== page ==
In a “what’s old is new again” type of teaching thrust, some schools are going old school and dividing kids by gender in the classroom. Here’s an article from the L.A. Times about an academy in our city that seems to be happy with the results of separating kids in this manner.
Me, I am not really sure how I feel about this.
Now first, let me say that I was able to teach an all-girls English class and and all-boys English class two years ago in an attempt to see if breaking kids into this type gender-based class alignment actually offered any benefits. (NOTE: we had a teacher that had been doing it for almost 30 years — a woman I greatly respected; an educator who swore by it — and she was retiring so I decided to take over the idea for just two of my sections.)
For me, it worked out really well… for the girls. That class blazed. Really, the girls were just on fire that year. It was amazing! I mean I never had so many kids do homework… so consistently.
And do the reading. WOW! We blazed through so many books it was remarkable. We did projects, had debates, almost NEVER had classroom management problems… the girls just tore it up.
The boys… not so much.
Now I am of the opinion that, in general, today’s girls are very often kicking the butt of today’s boys in school. I see it with my own eyes every day. More boys drop out. More girls go to college. More girls are at the top of the class whereby more boys seem to be barely scraping by. Of course, these are generalizations but if you’ll allow me to speak in generalizations, I’d say it’s pretty clear that the efforts of the women’s rights movement, feminism, birth control, call it what you want… have not only brought a healthier degree of equity to the role of gender in education, but the scales have actually been tipped in favor of the young ladies.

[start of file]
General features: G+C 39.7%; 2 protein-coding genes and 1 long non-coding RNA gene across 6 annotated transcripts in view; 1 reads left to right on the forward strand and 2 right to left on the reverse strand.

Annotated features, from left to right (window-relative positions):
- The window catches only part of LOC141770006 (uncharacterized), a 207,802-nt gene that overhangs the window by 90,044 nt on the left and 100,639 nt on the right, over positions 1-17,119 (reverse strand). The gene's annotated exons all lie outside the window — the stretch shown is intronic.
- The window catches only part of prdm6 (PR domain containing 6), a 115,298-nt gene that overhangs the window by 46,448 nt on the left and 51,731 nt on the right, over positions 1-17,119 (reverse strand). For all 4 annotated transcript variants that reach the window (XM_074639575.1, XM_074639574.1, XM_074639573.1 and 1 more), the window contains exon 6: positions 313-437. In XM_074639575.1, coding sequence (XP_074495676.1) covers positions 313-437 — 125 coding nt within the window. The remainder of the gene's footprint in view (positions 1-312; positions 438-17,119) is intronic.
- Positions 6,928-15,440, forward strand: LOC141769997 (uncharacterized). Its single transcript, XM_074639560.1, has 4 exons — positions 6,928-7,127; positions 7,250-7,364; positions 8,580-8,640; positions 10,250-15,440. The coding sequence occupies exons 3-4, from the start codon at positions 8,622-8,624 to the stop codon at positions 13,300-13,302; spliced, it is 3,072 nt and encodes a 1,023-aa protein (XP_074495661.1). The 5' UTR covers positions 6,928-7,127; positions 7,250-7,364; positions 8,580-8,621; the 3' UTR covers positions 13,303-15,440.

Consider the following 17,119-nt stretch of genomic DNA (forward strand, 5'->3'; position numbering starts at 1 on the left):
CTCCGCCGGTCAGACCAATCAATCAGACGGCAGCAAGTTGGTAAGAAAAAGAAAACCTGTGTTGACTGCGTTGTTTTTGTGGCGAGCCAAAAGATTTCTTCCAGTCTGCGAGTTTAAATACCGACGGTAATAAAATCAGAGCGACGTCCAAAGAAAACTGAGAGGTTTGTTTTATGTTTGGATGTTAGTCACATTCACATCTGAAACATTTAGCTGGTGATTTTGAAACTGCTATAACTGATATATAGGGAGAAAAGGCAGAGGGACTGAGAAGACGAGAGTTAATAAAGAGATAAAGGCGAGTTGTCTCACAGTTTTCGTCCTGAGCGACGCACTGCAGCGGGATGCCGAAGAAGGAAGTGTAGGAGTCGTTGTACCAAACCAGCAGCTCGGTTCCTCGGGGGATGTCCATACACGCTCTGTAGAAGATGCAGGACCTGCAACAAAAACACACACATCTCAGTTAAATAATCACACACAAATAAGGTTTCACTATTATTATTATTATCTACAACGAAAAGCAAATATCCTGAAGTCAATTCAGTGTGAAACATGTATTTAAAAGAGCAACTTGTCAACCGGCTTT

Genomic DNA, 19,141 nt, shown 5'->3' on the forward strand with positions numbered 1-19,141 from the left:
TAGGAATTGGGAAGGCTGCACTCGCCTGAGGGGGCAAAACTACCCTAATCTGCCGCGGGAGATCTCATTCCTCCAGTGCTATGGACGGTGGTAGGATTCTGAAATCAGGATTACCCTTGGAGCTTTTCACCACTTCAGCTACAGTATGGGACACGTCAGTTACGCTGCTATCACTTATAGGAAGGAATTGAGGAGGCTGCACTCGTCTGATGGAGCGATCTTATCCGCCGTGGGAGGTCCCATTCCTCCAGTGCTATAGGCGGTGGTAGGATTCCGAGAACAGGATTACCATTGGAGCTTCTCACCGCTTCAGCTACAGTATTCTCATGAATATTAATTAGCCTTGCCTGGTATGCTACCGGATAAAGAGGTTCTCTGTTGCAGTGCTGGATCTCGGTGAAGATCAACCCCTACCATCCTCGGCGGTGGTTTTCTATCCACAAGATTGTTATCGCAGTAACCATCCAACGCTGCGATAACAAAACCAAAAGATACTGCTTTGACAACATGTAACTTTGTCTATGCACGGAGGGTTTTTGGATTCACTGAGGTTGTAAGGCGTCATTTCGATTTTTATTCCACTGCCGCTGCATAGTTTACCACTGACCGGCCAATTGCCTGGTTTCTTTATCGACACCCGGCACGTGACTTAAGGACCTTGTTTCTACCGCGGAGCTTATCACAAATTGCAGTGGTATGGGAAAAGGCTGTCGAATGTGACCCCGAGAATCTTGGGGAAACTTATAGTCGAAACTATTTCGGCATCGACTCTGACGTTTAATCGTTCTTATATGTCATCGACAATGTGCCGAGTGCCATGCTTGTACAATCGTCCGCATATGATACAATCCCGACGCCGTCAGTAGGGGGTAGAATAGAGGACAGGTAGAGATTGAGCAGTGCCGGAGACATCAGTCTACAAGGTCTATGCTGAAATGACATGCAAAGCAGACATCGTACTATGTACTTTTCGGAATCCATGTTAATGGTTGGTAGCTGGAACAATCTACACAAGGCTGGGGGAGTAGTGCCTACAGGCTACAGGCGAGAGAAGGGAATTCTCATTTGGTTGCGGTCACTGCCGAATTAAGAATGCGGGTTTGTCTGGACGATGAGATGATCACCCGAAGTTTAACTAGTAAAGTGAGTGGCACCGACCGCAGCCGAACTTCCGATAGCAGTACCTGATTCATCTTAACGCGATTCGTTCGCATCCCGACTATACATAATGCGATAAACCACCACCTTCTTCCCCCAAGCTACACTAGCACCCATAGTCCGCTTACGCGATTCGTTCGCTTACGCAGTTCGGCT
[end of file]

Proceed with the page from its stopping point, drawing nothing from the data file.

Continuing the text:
Girls today are leading the charge in our schools and personally, I have no problem with this. (BTW, this phenomenon is also part of the subplot of my book The Secret Story of Sonia Rodriguez. Having a proactive, strong female protagonist who valued her own schooling and was determined not to become “dependent” on a man plays a solid role in the novel and hits, I believe, a very true note with today’s teenage, girl readers.)
Yet, I didn’t teach all boys/girls classes again the next year. And why? I think it’s because I discovered that the boys needed the girls… much more so than the girls needed the boys. I mean we are definitely having “issues” with boys in our schools today — especially in Title 1 schools like mine — so for all the benefits I found the girls were getting, well… a part of it felt like they were coming at the expense of the boys. The boys found a pecking order. There were leaders, there were followers and there were wallflowers… and for sure there was a bit of the Lord of the Flies aspect to their interactions. But most troubling was that boys, once they found their pecking order, didn’t seem to feel any drive to break out of their roles once they had settled into them. It was as if once they all became socialized to a certain means of operating, they stayed within those confines no matter what I did to shake it up.
The girls perpetually pushed one another… and they supported one another (for the most part) as well. But the boys… well, like I said. The class was kind of like a kite that never really took off and flew the way I had hoped and the reason why – at least to me it seemed, the reason why was, in part, due to an absence of girls in the class.
Maybe it makes sense to divide kids up by gender? Maybe there is a bunch more I need to learn about teaching in a single-sex class? Either way, it’ll be interesting to see if this type of gender-based classroom assignment will catch on more in the future, that’s for sure.